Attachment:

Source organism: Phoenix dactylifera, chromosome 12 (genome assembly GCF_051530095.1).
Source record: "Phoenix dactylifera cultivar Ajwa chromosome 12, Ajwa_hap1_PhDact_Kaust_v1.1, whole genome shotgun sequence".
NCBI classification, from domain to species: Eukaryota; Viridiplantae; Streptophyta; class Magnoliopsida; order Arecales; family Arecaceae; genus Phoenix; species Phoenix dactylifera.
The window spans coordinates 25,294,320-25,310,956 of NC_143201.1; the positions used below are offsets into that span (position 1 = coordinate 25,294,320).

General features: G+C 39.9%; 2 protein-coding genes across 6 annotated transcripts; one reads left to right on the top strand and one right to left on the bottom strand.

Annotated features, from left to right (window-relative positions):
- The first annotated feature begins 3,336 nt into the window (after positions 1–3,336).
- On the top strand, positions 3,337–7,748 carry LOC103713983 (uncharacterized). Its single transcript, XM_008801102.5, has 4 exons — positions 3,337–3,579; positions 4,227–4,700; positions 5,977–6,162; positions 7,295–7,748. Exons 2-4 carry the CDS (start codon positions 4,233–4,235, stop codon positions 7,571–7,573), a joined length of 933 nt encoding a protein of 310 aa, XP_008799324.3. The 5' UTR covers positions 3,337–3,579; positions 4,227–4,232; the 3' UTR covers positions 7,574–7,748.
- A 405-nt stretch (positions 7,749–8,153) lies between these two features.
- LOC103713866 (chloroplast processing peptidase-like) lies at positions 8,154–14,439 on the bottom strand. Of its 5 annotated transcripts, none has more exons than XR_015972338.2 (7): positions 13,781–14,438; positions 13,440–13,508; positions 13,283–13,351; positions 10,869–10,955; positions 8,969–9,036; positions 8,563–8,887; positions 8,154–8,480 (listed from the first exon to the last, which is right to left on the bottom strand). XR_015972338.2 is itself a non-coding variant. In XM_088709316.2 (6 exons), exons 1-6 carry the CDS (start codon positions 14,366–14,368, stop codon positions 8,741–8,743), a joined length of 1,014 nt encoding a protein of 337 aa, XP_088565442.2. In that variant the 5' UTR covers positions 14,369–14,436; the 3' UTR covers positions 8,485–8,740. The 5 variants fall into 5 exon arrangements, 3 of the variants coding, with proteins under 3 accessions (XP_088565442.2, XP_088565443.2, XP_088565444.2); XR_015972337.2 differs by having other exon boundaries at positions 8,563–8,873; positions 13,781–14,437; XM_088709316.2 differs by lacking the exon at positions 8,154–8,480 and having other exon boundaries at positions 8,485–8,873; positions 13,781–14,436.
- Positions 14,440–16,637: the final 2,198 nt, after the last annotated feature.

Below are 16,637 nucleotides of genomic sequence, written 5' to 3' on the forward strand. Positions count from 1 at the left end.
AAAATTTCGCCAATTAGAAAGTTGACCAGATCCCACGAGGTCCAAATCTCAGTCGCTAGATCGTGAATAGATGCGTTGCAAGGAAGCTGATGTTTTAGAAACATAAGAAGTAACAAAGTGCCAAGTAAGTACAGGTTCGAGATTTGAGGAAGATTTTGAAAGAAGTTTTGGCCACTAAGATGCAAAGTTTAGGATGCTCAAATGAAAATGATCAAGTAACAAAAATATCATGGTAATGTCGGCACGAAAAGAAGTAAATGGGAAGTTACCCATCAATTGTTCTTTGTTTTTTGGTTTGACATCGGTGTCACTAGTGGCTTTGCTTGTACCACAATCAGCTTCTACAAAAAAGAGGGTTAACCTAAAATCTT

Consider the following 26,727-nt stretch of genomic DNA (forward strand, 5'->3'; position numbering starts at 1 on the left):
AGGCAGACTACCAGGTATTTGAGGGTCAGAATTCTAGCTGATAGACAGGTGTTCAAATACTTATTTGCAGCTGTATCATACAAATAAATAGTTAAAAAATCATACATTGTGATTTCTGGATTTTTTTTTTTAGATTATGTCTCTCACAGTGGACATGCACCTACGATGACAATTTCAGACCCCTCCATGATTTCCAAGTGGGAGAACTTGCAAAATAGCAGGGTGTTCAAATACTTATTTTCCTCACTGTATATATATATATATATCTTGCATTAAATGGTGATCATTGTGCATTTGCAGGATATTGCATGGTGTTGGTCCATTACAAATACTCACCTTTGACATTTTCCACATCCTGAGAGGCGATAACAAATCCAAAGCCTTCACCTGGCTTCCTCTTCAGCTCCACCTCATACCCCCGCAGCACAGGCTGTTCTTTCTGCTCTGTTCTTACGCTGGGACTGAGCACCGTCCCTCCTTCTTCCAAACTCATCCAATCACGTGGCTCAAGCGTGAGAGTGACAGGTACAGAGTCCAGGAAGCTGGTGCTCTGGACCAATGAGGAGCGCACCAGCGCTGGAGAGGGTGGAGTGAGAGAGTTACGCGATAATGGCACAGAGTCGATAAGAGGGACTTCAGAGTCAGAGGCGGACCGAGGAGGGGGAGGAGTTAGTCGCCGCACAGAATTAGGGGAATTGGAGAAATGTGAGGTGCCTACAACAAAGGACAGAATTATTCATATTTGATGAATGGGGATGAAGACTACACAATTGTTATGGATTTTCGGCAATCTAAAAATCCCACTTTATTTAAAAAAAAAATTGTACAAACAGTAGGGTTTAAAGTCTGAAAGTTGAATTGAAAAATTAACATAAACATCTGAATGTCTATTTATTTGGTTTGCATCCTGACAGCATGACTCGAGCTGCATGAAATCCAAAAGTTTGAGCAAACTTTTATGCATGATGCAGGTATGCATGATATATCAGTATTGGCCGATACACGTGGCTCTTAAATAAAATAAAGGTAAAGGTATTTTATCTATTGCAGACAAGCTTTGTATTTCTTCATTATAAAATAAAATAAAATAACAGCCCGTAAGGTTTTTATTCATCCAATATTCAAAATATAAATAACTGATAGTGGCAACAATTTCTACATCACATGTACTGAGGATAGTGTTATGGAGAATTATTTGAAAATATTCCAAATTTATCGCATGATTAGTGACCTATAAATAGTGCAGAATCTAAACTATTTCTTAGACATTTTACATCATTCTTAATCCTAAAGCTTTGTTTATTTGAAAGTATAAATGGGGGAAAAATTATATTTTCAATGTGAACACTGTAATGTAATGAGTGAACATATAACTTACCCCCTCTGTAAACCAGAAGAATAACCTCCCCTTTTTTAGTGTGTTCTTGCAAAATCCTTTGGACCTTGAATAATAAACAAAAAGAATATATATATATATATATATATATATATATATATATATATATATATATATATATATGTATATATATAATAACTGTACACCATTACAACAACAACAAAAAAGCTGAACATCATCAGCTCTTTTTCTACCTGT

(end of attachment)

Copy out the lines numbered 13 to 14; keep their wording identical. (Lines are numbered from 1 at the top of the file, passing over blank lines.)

AAAATTTCGCCAATTAGAAAGTTGACCAGATCCCACGAGGTCCAAATCTCAGTCGCTAGATCGTGAATAGATGCGTTGCAAGGAAGCTGATGTTTTAGAAACATAAGAAGTAACAAAGTGCCAAGTAAGTACAGGTTCGAGATTTGAGGAAGATTTTGAAAGAAGTTTTGGCCACTAAGATGCAAAGTTTAGGATGCTCAAATGAAAATGATCAAGTAACAAAAATATCATGGTAATGTCGGCACGAAAAGAAGTAAATGGGAAGTTACCCATCAATTGTTCTTTGTTTTTTGGTTTGACATCGGTGTCACTAGTGGCTTTGCTTGTACCACAATCAGCTTCTACAAAAAAGAGGGTTAACCTAAAATCTT

Consider the following 26,727-nt stretch of genomic DNA (forward strand, 5'->3'; position numbering starts at 1 on the left):